"What exactly are you looking for, Rhonda?" Never mind that she was disturbing a crime scene.
"Hair," was her curt reply, as if I was so stupid she couldn't even stand it. Her voice sounded like dry needles cracking under work boots. "For the rest of these extensions. These things ain't cheap, ya know, and that bastard never paid me for this." She continued to shuffle around as if I wasn't even there.
"Are you talking about James Jericho, Rhonda?"
"Of course I am. Cheapest bastard on the southern California circuit. Bought three sets of tail extensions from me for his prized show horses and only paid me for two of them."
I wasn't sure if I was getting anywhere or not. I just went with it. "And the third?"
Rhonda stood up, so slowly that I probably could have heard her vertebrae crack one by one if I'd been paying attention, and sneered. "Are you stupid? I'm holding it right here, Sherlock." She stooped back down and kept looking. "Snatched it back from the cheapskate last night, as a matter of fact. No money, no hair. He's a strong man, but I'm pretty scrappy myself. Managed to get most of it, but he held on to a few hairs. I figured I'd come back later and collect them, sew it back into the piece." The sinister laugh that wheedled out of her senile lips made me cringe.
"You're not going to find anything," I stated simply.
"Why not?" she didn't bother to stand up this time.
"Because a murder investigation team already swept this stall for clues. They have the hair."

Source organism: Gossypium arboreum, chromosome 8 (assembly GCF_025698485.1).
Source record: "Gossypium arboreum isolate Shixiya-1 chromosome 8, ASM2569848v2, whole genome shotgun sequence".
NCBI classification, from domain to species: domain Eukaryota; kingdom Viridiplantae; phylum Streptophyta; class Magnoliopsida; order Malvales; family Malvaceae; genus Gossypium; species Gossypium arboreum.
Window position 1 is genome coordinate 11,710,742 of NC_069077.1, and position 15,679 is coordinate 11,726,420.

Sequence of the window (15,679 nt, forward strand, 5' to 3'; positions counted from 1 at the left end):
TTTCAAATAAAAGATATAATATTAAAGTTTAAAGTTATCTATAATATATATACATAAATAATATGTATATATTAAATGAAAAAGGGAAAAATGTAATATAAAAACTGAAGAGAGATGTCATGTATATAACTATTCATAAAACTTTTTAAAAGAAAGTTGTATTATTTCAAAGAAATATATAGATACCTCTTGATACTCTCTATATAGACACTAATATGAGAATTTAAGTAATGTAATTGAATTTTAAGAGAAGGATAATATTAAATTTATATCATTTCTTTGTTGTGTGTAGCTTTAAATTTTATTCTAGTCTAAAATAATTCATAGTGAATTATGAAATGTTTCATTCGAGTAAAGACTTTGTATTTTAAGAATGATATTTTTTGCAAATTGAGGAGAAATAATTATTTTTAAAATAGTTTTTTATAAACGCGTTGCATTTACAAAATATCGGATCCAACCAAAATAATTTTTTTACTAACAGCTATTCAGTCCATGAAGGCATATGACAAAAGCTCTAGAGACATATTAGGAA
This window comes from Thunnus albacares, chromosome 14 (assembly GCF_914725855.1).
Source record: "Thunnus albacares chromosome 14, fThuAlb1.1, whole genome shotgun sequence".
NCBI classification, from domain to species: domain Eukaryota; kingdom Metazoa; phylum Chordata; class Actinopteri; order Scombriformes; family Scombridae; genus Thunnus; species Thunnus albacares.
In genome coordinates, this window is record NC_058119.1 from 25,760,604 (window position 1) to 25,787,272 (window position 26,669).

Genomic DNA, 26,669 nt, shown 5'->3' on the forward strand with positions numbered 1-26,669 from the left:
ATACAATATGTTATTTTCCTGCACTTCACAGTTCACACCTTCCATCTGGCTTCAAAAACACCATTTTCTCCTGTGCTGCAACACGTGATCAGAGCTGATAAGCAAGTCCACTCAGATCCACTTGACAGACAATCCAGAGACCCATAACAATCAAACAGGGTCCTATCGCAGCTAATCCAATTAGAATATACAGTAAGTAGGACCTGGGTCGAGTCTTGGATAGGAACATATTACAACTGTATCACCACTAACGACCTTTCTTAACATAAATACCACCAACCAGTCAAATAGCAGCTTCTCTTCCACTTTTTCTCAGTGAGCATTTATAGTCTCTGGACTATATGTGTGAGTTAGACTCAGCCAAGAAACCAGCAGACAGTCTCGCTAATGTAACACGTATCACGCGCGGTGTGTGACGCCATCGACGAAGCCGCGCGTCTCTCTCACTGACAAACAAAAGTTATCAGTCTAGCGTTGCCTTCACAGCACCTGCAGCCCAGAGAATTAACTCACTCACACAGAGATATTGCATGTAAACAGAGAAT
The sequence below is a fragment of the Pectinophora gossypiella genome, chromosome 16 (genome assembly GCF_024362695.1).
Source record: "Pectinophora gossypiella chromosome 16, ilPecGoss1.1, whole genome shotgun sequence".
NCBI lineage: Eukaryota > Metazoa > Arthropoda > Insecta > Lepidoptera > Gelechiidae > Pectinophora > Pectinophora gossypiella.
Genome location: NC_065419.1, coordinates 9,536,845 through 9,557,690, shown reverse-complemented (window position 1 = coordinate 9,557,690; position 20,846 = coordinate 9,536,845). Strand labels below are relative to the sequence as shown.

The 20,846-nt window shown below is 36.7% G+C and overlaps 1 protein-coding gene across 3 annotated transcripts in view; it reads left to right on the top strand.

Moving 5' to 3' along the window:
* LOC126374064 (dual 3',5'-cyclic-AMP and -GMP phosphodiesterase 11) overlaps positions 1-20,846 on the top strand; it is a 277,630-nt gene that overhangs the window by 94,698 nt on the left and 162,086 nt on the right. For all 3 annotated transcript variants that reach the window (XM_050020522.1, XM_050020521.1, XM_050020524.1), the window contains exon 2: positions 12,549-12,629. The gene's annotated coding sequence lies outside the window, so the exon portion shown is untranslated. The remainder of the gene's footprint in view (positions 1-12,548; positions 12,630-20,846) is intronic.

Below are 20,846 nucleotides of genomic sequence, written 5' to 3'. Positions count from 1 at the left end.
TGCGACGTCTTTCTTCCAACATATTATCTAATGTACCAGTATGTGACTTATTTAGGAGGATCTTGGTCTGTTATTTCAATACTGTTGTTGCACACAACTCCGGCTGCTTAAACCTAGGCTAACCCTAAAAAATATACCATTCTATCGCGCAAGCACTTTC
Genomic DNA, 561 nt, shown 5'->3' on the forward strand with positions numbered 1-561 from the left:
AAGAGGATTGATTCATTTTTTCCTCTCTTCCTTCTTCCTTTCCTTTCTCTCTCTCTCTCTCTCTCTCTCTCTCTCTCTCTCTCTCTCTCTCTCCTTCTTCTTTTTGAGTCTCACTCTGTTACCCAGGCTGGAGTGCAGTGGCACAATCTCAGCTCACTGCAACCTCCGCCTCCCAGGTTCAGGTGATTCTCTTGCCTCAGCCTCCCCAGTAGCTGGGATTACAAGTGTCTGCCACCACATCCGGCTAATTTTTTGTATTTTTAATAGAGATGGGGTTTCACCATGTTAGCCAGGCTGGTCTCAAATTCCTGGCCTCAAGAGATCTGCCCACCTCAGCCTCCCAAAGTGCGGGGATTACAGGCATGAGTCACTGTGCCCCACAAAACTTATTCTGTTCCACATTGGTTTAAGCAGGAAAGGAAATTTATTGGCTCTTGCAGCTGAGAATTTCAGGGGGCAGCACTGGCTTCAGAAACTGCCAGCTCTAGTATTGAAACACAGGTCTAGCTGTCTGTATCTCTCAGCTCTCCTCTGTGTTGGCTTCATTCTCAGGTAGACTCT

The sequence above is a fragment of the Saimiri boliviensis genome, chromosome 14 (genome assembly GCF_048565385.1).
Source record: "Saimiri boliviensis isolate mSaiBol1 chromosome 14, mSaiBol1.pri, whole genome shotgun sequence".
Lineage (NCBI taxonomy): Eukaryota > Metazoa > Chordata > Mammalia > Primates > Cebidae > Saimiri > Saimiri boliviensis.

"What?" she croaked.
"Rhonda, are you aware that there was a murder here last night?" My gaze was steady. I wasn't sure I trusted this woman. "James Jericho is dead."
Her leathery skin lightened a few shades, and for a moment I thought she was going to faint. But the moment passed, and when it did her ancient expression was fiercer than ever. "Nope, didn't know that, have to be going, bye now!" She tried to hustle past me, but I stopped her. Rhonda stomped on my toe, but she only weighed about 85 pounds so I didn't even feel it.
"Get out of my way!" she snapped.
"I can't," I replied firmly. "You could be a suspect in a murder investigation." A dispute over money, scrappy little Rhonda, and a pitchfork? It could work.
"I didn't do shit, skippy, now let me be! All I want is my money and that's it. I didn't kill no James Jericho," her face was puckered and bright red, like Lacey's had gotten when she had been yelling at Vienna earlier. Puckered, and flushed. Angrier than hell. I wavered. I saw something I hadn’t seen before, and it didn’t have to do with Rhonda. Then I changed the subject.